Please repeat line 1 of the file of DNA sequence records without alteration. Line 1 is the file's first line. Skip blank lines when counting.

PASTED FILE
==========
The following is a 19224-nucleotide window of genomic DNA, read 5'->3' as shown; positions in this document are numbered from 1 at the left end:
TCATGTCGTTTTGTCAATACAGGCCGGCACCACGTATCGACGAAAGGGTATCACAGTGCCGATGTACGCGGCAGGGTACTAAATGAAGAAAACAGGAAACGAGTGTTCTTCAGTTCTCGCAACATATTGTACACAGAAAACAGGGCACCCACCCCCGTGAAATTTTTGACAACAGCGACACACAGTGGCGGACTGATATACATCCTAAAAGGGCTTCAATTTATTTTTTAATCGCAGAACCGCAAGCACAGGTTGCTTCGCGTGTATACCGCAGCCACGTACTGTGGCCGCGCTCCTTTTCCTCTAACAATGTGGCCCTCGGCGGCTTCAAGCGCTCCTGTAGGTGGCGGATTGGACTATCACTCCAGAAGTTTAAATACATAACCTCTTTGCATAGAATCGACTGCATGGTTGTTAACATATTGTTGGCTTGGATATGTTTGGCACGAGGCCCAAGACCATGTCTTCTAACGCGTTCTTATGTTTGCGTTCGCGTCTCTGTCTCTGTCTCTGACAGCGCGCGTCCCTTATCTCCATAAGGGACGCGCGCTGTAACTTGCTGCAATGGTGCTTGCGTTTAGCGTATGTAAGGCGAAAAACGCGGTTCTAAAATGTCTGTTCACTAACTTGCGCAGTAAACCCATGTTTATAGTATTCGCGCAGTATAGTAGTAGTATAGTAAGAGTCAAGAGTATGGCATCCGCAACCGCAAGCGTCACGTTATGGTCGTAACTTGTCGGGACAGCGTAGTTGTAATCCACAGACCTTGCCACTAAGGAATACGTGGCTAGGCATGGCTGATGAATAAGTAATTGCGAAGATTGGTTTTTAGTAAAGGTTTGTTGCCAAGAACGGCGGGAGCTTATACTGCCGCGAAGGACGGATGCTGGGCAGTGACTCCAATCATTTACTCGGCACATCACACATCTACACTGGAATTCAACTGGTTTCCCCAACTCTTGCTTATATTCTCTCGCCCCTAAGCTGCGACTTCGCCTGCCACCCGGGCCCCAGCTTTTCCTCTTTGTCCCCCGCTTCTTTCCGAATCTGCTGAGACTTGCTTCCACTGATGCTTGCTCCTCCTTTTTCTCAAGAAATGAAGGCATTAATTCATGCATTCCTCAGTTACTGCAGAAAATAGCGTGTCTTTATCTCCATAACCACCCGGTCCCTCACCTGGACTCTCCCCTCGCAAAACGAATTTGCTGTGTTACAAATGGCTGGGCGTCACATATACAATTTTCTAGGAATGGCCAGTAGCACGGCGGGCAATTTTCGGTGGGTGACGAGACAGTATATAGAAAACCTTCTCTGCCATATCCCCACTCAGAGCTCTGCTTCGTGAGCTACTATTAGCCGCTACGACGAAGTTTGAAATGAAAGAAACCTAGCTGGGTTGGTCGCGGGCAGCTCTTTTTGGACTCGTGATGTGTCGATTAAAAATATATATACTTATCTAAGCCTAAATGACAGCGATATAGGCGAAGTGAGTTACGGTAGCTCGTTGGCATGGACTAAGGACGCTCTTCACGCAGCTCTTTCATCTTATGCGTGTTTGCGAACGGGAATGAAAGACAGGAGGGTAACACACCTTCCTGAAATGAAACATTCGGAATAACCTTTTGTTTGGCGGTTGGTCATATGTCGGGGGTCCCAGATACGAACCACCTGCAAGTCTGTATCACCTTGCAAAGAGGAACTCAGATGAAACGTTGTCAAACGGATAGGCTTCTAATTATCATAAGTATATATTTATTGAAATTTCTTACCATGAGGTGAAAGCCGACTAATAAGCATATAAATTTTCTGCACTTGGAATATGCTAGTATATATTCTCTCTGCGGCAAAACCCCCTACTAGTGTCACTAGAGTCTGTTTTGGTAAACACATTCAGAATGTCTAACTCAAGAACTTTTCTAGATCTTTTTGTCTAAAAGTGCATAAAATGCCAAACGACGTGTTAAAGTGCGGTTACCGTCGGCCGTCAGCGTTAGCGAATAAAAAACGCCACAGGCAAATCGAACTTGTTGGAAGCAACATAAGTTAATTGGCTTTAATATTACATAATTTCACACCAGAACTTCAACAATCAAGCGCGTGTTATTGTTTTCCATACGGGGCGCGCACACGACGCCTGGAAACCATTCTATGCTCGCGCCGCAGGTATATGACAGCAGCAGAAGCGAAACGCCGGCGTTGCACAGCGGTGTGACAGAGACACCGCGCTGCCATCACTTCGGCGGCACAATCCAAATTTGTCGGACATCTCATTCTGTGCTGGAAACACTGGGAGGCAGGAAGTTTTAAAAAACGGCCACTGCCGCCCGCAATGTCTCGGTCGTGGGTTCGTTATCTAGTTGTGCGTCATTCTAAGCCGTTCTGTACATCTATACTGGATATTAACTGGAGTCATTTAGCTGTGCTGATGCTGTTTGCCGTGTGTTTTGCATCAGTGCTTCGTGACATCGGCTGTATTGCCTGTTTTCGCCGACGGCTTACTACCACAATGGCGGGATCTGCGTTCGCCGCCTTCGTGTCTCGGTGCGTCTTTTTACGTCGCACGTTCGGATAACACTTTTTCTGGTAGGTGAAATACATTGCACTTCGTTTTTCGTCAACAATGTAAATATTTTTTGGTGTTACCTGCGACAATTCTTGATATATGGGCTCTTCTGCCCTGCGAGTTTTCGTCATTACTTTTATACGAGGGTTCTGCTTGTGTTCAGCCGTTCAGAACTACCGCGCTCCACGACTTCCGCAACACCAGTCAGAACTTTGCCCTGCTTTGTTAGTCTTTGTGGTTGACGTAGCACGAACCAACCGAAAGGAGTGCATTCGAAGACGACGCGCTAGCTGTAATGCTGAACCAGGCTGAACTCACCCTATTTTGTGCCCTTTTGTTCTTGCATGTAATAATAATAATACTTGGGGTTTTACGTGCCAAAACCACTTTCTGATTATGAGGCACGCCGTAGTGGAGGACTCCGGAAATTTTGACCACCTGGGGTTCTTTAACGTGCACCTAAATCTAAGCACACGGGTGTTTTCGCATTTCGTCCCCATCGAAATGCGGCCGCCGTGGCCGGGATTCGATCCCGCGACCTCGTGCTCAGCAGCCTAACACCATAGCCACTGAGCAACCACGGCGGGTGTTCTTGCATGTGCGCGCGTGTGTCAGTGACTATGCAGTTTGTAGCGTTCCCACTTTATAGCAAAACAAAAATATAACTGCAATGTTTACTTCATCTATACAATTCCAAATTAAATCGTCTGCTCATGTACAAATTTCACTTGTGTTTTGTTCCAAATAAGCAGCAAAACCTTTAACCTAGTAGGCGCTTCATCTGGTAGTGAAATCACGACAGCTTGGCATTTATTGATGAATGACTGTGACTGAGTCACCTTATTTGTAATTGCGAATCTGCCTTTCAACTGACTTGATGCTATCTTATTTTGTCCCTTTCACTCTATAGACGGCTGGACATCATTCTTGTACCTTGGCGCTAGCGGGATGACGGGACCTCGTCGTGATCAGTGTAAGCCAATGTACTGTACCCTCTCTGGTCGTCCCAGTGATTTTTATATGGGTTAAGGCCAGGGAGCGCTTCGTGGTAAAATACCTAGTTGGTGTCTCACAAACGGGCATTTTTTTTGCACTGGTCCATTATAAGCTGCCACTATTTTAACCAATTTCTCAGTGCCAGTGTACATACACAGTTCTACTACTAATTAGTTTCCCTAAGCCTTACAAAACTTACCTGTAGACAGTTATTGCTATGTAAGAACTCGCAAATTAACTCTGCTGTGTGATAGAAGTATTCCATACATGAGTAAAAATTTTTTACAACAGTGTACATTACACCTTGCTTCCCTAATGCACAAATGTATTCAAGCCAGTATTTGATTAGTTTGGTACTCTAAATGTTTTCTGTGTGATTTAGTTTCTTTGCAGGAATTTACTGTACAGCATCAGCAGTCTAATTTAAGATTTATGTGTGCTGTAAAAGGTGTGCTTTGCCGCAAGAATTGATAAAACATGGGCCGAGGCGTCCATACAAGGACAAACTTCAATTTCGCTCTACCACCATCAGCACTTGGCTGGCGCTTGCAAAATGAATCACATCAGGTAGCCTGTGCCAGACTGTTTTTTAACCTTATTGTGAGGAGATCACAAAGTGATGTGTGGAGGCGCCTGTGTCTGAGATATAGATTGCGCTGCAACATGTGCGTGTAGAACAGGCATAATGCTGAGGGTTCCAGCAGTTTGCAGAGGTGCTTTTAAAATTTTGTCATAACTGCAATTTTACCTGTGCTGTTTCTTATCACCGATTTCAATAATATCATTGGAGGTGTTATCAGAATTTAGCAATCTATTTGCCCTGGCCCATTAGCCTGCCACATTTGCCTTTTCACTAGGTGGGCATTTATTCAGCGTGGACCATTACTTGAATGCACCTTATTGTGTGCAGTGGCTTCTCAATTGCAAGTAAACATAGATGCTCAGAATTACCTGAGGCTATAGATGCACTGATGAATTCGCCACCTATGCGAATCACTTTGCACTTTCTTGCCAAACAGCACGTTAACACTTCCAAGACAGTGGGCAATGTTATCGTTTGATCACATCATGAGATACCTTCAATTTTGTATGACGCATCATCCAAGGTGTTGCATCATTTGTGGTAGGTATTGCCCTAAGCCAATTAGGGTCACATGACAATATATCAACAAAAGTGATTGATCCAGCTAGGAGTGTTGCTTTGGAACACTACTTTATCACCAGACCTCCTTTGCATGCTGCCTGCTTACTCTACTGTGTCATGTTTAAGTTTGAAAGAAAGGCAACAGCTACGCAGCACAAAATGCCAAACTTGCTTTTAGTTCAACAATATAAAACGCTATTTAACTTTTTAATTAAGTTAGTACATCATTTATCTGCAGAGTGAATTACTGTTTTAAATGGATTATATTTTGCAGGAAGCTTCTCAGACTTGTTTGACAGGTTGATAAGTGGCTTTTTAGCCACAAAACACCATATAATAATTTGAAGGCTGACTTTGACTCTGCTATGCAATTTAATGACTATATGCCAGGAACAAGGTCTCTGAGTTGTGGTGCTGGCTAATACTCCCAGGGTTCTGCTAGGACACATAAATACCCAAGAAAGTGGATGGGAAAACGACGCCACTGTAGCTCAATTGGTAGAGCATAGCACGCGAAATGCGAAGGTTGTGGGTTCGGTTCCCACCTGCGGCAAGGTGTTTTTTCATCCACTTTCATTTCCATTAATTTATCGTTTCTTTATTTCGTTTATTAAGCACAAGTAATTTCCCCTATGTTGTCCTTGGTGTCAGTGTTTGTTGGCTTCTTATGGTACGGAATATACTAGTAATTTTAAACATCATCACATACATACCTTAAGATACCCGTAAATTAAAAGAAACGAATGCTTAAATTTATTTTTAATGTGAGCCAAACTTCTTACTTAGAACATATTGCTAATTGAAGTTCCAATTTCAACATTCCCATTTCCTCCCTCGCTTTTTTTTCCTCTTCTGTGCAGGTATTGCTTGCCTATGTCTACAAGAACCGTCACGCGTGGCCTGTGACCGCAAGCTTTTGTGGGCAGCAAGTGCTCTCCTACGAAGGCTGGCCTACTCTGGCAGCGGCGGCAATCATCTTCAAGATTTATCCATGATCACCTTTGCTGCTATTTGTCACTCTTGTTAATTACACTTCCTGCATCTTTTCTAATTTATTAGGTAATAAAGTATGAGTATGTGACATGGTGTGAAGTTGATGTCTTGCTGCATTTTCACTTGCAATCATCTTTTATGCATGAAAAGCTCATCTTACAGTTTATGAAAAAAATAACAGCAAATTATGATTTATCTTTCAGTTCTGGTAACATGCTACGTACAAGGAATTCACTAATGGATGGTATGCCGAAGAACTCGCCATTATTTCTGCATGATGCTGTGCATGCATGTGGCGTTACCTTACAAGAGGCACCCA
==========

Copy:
The following is a 19224-nucleotide window of genomic DNA, read 5'->3' as shown; positions in this document are numbered from 1 at the left end: